So I’m going on the road. I’ve been putting together a list of conventions, groups, cities, and writers, and while there’s not a lot of money yet so that I can reach all of these people and places, I’m confident that with enough time and work, I can get some. I want to bring what I know to you. Patreon is one way we can make that happen. (Editing and Coaching are others)

Yips or not, this is me getting back up on the horse. I love you, I believe in you, I want to make awesome stuff with you. Happy writing.

The Intersection of Knowledge and Skill

The bag of onions was only $1.99. Which doesn’t make sense to me, because there are like 19 onions in it, each about the size of a tennis ball. But it’s 9:15 on a Sunday morning, and there’s a three pound chuck roast needing onions and au jus, so I go to the store.

It’s empty, the sort of empty that should only exist in movies and video games where there’s going to be something terrible happening once I get just a bit more inside the building. Maybe evil cannibals, maybe zombies, maybe ravenous nomadic clowns. But there’s nothing bad that happens. I come away from the store with a single bag of goods – the onions fumbling around the bottom of the bag.

It’s 9:38 when I started writing this post. With luck, it’ll go up later today, before I go to bed. I really don’t want to delay it to Tuesday, I’m worried that the freshness of the ideas will have faded, and it’ll be some stale sludge of ideas, like old coffee you’ve forgotten to purge from the machine.

On mornings like this, I am aware of just how much of life can be described as a series of intersections. There’s an irony here apparent to anyone who’s ever been in a car with me — I get lost incredibly easily, even on streets I drive regularly — so for me to talk about the meeting of two asphalt ribbons it’s amusing.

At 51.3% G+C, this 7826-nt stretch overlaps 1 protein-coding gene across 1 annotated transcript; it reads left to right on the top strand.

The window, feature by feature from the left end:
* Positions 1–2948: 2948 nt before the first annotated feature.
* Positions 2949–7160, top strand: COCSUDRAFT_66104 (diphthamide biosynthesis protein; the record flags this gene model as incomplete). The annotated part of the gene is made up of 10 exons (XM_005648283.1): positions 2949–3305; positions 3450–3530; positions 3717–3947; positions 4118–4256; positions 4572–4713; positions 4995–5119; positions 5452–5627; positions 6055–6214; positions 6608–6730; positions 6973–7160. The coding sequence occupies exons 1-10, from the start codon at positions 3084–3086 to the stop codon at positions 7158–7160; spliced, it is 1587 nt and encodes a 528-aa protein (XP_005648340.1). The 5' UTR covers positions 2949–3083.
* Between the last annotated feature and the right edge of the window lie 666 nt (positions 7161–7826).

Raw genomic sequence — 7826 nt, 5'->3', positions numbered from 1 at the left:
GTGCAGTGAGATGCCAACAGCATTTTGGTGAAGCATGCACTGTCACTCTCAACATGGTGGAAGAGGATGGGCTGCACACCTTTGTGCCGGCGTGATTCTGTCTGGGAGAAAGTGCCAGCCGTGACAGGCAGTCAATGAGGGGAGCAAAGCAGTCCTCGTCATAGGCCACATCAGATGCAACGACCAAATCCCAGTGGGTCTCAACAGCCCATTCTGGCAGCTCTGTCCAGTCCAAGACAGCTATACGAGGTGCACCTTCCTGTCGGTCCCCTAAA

Intersections like the lives of two people meeting. Or a job in a field you’ve got a degree in. Or the moment where you realize you actually put together a piece of furniture and didn’t have any pieces left over. Two concepts, two items, two people, crossing paths. There’s a reason why we consider crossroads to be an important part of life, because at crossroads (intersections) we become aware of a choice to make – do I do this, and possibly change course, or do I skip the change, skip the potential good or bad that might happen, and keep doing as before? (Let’s skip the quantum discussion that interacting with the potential opportunity for change is in itself a change that will have effects on action, it’s a rabbit hole for another time.)